Alexis Nguyen-Gonzalez never knew who would come through the emergency room doors when she worked as an emergency medicine physician. That’s one reason why she enjoyed her job — and what made it stressful.
It was difficult to do the job from 7 a.m. to 7 p.m., be a mother of two children and get sleep. During work, she also encountered people in distress, facing bad news or with serious injuries.
“To work with that for 12 hours straight day after day, and then come home and try to be a normal person, that’s very difficult to do because you try not to carry that mental burden around,” Nguyen-Gonzalez said.
But after 15 years working in the field, Nguyen-Gonzalez is doing something completely different. Inside a brightly colored orange house just off Magnolia Avenue, she owns and runs Illumination Fine Fabric. Since establishing the business in 2020, one month before the COVID-19 pandemic, Nguyen-Gonzalez sells fabrics that she sources from all over the world.
Nguyen-Gonzalez always wanted to start a business and loves sewing, knitting and doing things with her hands. Her mother was a seamstress, and she remembers spending summers making her own clothes in a house full of fashion and fabric as a child.
When she moved to Fort Worth 14 years ago, she wondered where people went to get their fabric. She wanted to provide Fort Worthians an option in town, too.
Heather Romine, a friend of Nguyen-Gonzalez, noticed the lack of fine fabric stores in Fort Worth. Romine likes to make clothing such as shirts, dresses and costumes. But when she first moved to Fort Worth, she had trouble finding what she wanted.
“Everything was for quilting or home (decor), which is a very different type of fabric,” Romine said.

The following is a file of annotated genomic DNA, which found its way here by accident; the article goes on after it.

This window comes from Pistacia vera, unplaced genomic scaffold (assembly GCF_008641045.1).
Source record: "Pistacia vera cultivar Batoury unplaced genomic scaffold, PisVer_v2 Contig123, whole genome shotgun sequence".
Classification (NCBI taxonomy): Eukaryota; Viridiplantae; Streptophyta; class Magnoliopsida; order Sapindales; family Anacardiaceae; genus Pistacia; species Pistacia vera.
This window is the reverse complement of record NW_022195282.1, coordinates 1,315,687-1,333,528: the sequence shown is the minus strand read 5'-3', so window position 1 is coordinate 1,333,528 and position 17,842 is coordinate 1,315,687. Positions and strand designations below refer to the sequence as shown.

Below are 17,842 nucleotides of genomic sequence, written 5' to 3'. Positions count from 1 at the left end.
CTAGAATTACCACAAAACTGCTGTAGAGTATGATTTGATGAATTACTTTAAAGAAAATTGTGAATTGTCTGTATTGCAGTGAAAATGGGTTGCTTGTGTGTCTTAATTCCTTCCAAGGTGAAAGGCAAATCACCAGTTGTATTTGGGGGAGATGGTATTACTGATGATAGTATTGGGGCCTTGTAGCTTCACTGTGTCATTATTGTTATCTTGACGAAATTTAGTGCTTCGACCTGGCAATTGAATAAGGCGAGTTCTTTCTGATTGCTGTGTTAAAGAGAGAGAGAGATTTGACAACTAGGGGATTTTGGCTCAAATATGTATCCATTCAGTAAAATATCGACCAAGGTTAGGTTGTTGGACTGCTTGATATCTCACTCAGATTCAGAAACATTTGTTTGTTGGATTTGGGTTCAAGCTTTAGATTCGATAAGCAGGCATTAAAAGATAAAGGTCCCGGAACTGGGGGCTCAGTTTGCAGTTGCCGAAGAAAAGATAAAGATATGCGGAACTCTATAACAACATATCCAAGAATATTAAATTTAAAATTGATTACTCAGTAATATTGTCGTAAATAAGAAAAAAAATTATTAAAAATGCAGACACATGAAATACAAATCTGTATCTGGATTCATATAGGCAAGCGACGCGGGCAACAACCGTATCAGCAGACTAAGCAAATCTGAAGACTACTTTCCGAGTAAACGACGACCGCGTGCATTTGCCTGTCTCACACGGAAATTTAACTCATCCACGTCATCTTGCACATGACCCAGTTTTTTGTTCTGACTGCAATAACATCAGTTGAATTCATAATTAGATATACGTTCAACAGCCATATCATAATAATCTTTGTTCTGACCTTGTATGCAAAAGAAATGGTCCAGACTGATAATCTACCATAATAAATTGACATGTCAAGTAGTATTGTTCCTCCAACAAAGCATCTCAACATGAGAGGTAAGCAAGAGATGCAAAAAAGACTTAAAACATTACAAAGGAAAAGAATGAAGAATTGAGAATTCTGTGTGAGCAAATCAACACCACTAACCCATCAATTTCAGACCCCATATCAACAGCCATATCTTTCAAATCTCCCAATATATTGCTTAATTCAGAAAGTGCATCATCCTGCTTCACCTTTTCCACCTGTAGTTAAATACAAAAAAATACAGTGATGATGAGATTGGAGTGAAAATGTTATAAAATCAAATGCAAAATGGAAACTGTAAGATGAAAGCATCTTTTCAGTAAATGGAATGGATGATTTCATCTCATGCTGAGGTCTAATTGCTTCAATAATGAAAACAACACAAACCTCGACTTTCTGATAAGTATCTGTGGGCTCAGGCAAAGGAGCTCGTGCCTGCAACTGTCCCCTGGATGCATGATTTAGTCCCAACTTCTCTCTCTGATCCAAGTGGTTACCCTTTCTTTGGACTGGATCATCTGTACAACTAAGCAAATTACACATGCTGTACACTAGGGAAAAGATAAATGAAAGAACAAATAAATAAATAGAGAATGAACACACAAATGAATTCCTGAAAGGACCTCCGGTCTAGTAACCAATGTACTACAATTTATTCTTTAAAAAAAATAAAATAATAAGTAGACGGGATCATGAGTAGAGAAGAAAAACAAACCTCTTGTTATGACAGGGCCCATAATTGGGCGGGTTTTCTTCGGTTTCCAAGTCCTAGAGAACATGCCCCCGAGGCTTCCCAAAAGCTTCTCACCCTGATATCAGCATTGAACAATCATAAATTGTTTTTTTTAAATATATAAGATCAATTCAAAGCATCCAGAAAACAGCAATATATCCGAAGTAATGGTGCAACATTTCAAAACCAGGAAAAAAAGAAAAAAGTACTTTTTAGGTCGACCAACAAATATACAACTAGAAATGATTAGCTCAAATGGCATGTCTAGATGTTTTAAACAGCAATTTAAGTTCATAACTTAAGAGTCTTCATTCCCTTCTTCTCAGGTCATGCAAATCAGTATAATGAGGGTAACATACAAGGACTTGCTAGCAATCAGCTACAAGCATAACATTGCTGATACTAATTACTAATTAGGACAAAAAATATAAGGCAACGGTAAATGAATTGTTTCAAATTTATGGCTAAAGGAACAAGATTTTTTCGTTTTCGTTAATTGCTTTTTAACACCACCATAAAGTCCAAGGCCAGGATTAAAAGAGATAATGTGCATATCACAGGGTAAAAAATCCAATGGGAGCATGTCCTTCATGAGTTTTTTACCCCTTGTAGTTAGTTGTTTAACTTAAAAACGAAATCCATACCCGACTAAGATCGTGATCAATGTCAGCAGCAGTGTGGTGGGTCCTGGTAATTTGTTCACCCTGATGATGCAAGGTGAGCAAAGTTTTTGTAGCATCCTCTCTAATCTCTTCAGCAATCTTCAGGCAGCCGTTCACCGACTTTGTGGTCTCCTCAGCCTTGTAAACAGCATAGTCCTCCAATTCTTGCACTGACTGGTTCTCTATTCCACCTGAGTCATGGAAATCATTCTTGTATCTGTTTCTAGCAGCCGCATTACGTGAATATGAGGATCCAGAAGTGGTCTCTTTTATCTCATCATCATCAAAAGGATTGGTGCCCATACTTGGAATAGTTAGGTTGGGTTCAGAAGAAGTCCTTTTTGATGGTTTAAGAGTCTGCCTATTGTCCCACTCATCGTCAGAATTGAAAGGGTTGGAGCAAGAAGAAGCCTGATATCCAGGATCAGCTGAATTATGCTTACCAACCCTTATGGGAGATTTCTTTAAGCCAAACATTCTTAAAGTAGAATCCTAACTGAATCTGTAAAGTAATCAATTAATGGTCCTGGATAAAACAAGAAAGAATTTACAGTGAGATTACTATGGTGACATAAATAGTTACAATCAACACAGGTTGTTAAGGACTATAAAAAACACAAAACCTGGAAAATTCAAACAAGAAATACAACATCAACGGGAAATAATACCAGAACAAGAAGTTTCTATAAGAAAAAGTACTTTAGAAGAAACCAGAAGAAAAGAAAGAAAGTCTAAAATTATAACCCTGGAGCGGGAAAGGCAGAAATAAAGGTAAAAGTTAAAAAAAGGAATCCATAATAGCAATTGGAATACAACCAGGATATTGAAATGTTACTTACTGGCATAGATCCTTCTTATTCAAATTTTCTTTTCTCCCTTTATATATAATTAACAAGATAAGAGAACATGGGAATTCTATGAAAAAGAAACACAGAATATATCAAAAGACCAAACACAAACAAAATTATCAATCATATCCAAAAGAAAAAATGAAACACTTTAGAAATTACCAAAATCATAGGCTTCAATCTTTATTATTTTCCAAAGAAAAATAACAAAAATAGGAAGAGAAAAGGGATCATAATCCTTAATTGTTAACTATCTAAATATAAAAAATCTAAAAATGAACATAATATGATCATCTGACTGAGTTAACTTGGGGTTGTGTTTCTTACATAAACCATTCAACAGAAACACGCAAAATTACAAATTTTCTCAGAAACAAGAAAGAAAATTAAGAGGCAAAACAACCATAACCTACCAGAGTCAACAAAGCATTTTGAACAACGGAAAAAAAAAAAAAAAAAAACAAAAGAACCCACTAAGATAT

Making the change was a mix of terrifying and exciting, Nyguyen-Gonzalez said. She was leaving behind the years of education, work and training required to become a skilled physician. But owning the fabric store is better for her mentally and physically, she said.
Soon after opening, she faced another change: operating a business during the pandemic. She started selling fabric online and broadened her selection of fabrics. She would send swatches in the mail for potential customers to decide what kind of fabric they liked. Online orders helped the business survive for the past two years, she said.
Overall, the job has a different feel than being an emergency physician, she said. She spends her days surrounded by colors and textures.
“It’s definitely a completely different stress level,” she said. “I don’t worry about bad things happening here. And I’m surrounded by lovely fabrics.”
One thing that’s fueling the business is the increasing interest in slow fashion: A movement toward appreciating handmade clothes with hand-picked fabric that ultimately benefits the environment. The fashion industry has contributed 2.1 billion tons of greenhouse gasses in 2018, according to the Ellen MacArthur Foundation.
That’s one reason why Nguyen-Gonzalez is selective about where she orders fabric. She finds fabrics from all over the world: From European countries like Italy and France to Korea and Japan.
Nguyen-Gonzalez’s husband, Stevan Gonzalez, said she has always had an entrepreneurial heart. She has another side to her that allows her to think openly about other things to do, he said. Being able to transition from one thing to another is a characteristic of an entrepreneur, he said.
Nguyen-Gonzalez has a passion for people, and working as a physician allowed her to connect with everyday people in all sorts of circumstances, he said. In some ways, the emergency room can be similar to a fabric store, he said.
“You never know who’s going to walk in the door of a small business, right?” Gonzalez said. “In the same way, you never know who’s going to come into an emergency room.”
Nguyen-Gonzalez isn’t alone in her career transition. More than 4 million people quit their jobs in May as part of the ongoing trend dubbed “The Great Resignation,” according to the Bureau of Labor Statistics.
One reason for the trend might be because people are no longer stuck in careers for decades and the desire to fill a void of opportunity to do something different, Nguyen-Gonzalez said. For her, the feeling of fulfillment comes from helping people find the right fabric.
“Being in fabric, most people come here with a positive feeling, they’re happy,” Nguyen-Gonzalez said. “And they’re looking forward to something that gives them some pleasure. So, in doing that, it gives me pleasure as well.”
Seth Bodine is a business and economic development reporter for the Fort Worth Report. Contact him at firstname.lastname@example.org and follow on Twitter at @sbodine120.